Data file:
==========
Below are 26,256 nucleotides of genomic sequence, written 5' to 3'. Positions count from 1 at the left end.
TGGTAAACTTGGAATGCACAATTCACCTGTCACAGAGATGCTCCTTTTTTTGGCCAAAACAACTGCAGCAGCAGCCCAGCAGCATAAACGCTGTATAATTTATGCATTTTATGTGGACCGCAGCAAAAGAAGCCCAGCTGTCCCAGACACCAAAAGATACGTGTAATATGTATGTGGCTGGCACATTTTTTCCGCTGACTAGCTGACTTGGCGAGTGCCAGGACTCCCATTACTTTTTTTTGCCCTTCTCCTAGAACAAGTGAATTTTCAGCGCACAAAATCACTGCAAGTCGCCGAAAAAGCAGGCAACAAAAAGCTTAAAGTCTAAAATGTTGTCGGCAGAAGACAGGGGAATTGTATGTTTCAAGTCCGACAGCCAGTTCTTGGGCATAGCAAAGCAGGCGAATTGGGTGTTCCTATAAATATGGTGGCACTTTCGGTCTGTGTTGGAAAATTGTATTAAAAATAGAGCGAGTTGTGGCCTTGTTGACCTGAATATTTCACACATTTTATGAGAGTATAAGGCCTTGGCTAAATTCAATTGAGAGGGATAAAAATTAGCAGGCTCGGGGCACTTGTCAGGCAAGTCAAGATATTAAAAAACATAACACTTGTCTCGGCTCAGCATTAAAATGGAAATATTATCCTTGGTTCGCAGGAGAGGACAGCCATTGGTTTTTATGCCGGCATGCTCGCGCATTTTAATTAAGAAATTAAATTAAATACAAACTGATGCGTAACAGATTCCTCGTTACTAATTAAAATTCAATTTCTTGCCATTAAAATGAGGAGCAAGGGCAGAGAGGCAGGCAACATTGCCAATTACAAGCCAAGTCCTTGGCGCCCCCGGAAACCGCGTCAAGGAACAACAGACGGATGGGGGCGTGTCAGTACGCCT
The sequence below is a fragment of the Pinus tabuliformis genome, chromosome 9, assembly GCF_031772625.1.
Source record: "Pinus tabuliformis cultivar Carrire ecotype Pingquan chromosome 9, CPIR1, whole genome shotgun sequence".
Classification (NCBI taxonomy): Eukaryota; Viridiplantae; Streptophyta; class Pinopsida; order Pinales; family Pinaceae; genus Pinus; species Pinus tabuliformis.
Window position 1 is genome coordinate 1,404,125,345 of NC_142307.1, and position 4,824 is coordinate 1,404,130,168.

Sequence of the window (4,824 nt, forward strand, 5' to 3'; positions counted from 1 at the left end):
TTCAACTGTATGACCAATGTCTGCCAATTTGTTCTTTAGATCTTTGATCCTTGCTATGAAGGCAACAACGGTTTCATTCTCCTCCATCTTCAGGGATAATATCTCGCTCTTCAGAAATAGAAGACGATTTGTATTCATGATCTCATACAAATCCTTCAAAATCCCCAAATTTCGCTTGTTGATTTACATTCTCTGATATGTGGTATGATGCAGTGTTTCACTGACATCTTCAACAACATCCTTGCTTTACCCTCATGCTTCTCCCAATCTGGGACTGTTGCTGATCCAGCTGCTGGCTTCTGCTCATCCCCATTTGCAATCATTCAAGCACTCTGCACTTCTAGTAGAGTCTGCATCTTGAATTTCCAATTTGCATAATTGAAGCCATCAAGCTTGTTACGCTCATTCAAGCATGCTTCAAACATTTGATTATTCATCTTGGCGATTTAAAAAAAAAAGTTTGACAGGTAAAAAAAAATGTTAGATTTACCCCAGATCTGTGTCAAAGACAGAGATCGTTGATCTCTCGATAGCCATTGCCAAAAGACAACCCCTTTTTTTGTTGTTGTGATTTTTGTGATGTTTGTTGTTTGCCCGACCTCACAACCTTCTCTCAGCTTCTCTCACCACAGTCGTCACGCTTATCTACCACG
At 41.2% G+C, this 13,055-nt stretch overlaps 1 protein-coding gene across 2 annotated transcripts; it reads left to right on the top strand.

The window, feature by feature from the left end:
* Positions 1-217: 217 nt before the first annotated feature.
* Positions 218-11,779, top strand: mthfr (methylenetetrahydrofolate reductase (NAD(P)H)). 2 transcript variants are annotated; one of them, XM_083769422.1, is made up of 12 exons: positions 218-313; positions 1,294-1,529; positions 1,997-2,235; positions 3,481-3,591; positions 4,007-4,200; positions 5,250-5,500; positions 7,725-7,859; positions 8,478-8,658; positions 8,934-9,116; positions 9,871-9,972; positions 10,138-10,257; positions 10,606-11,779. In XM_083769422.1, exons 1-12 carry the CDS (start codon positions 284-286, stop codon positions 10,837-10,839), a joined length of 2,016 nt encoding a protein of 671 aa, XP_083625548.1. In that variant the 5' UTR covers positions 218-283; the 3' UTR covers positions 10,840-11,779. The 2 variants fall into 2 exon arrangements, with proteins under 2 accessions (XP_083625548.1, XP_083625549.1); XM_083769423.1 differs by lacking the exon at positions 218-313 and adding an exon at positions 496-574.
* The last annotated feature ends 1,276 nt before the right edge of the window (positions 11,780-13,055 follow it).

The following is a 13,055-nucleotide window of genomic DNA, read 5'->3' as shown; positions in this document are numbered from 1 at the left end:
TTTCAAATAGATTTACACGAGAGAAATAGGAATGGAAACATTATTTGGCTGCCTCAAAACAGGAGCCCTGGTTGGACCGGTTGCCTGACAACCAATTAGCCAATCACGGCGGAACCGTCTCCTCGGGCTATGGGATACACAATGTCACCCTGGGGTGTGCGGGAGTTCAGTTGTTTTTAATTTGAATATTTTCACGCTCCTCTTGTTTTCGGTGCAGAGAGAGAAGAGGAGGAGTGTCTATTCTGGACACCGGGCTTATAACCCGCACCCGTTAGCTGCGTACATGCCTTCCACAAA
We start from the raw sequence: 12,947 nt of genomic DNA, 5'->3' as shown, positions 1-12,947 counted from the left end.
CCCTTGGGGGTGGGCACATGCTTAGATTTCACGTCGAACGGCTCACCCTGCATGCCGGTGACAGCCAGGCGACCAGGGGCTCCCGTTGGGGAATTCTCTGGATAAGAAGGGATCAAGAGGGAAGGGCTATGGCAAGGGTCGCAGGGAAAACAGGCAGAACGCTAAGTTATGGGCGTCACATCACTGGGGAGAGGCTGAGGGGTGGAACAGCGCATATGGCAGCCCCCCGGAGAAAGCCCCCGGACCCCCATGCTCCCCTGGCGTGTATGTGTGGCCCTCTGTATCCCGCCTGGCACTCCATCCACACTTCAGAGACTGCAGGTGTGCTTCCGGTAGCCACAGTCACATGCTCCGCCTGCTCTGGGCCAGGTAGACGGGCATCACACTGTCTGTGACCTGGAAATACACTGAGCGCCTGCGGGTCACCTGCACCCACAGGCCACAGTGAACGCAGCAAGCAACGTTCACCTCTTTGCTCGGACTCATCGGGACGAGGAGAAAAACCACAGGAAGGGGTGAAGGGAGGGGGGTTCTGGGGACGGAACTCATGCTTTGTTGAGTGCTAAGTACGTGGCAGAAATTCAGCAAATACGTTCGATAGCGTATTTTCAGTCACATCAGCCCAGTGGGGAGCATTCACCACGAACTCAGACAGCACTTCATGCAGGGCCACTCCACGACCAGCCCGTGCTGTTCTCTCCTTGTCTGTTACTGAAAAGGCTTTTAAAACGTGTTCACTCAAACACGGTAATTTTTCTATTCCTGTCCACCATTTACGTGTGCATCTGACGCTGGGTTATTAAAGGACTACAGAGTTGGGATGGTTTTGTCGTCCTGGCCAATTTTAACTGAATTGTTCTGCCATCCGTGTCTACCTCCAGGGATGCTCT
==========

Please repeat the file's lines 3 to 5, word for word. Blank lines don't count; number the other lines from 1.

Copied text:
The sequence below is a fragment of the Pinus tabuliformis genome, chromosome 9, assembly GCF_031772625.1.
Source record: "Pinus tabuliformis cultivar Carrire ecotype Pingquan chromosome 9, CPIR1, whole genome shotgun sequence".
Classification (NCBI taxonomy): Eukaryota; Viridiplantae; Streptophyta; class Pinopsida; order Pinales; family Pinaceae; genus Pinus; species Pinus tabuliformis.